Afghanistan is entering a period of acute crisis that could put the final nail in the coffin of the imperialist intervention there. Contradictions in the military and political situation have been building beneath the surface for years. The inability of NATO to defeat the Taliban is a direct reflection of the corruption, nepotism, and incompetence of the Karzai regime. Despite eight years of war, Afghan government and NATO troops have been unable to stop the Taliban from being able to continually gain strength and cause mounting casualties amongst their ranks. The only way these bandits have survived (and grown) against the overwhelmingly superior military strength of NATO is that ordinary Afghans don’t see any real difference between the Taliban and the equally despicable Karzai government.

Afghan presidential elections were held last week, the second since the 2001 invasion. These elections have underlined massive contradictions within the government and the war effort as a whole. For starters, voter turnout was abysmal; reports by Afghan election officials estimate the turnout at 20-30% lower than the elections in 2004. Partially, this is due to Taliban threats of violence against voters, but this does not tell the whole story since this was also true in 2004. The low turnout this time around is a direct reflection of the bankruptcy of the Afghan federal government. In 2004, the idea of elections was new and many Afghans genuinely wanted to give a chance to the new opportunity offered to them by Western imperialism. However, we said at the time that the Afghanistan war was unwinnable and that on the basis of bringing in capitalism and “democracy” at the point of the bayonet, there was no way forward for the Afghan people. These perspectives have been proven correct again and again.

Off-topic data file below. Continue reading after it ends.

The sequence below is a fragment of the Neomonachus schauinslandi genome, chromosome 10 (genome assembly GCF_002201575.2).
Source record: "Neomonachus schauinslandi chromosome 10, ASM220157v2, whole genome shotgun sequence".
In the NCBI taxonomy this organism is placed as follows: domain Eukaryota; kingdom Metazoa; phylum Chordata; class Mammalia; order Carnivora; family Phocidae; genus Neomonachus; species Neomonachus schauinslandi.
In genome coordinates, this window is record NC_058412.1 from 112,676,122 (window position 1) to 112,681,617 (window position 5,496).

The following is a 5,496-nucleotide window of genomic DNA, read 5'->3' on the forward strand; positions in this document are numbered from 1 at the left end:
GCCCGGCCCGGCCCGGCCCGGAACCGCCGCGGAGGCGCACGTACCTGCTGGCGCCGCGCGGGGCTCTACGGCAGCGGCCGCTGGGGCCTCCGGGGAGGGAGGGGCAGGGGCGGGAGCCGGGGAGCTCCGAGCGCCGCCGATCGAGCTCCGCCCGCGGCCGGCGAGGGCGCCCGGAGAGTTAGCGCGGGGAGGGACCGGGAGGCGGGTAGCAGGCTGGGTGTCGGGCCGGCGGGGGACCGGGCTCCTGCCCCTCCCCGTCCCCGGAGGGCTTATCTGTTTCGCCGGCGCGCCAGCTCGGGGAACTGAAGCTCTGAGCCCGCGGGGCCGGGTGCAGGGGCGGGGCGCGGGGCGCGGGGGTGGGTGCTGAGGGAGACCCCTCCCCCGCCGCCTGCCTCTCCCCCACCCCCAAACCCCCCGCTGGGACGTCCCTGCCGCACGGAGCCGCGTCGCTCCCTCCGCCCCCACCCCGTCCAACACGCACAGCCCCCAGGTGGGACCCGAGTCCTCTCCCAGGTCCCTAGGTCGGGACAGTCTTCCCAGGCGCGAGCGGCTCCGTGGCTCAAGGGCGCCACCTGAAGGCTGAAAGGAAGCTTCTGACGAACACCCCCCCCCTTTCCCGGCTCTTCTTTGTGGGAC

After enduring years of oppressive and corrupt rule by the Karzai puppet regime, Afghans now view the federal government to be just as bad as the Taliban (and in some cases, worse). Karzai has increasingly leaned on the warlords, drug runners, and even the old fundamentalists to prop up his regime. One particularly vicious example of this is the so-called “rape law” that allows Shiite men to withhold food and other necessities from their wives if they do not fulfil them sexually. Karzai and NATO have not given the Afghan people an ounce of progress, but rather further mired the country under the same tyranny as before. This is the real explanation behind sharp decline in voter turnout. It also explains the inability of imperialism to defeat the insurgency, which could not survive without some popular support in the south. The majority of Afghans do not see a better future for themselves under either the Taliban or imperialism.